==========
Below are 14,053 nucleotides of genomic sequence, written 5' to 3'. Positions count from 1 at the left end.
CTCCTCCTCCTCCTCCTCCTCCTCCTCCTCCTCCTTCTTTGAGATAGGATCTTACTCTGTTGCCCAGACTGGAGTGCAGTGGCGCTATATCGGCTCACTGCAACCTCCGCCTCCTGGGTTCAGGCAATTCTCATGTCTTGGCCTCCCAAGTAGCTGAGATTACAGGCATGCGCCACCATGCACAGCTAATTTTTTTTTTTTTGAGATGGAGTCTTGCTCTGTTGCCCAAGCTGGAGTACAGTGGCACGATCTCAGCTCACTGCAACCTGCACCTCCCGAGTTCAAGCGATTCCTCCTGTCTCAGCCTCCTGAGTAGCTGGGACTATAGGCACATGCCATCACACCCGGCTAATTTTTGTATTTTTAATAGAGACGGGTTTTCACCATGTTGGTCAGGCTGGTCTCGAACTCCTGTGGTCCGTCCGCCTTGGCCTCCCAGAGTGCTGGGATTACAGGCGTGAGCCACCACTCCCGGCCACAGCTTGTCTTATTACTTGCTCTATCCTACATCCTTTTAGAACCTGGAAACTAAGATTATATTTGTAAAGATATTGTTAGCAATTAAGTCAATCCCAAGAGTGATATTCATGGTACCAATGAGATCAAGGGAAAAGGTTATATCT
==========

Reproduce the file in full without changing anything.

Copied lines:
Below are 14,053 nucleotides of genomic sequence, written 5' to 3'. Positions count from 1 at the left end.
CTCCTCCTCCTCCTCCTCCTCCTCCTCCTCCTCCTTCTTTGAGATAGGATCTTACTCTGTTGCCCAGACTGGAGTGCAGTGGCGCTATATCGGCTCACTGCAACCTCCGCCTCCTGGGTTCAGGCAATTCTCATGTCTTGGCCTCCCAAGTAGCTGAGATTACAGGCATGCGCCACCATGCACAGCTAATTTTTTTTTTTTTGAGATGGAGTCTTGCTCTGTTGCCCAAGCTGGAGTACAGTGGCACGATCTCAGCTCACTGCAACCTGCACCTCCCGAGTTCAAGCGATTCCTCCTGTCTCAGCCTCCTGAGTAGCTGGGACTATAGGCACATGCCATCACACCCGGCTAATTTTTGTATTTTTAATAGAGACGGGTTTTCACCATGTTGGTCAGGCTGGTCTCGAACTCCTGTGGTCCGTCCGCCTTGGCCTCCCAGAGTGCTGGGATTACAGGCGTGAGCCACCACTCCCGGCCACAGCTTGTCTTATTACTTGCTCTATCCTACATCCTTTTAGAACCTGGAAACTAAGATTATATTTGTAAAGATATTGTTAGCAATTAAGTCAATCCCAAGAGTGATATTCATGGTACCAATGAGATCAAGGGAAAAGGTTATATCT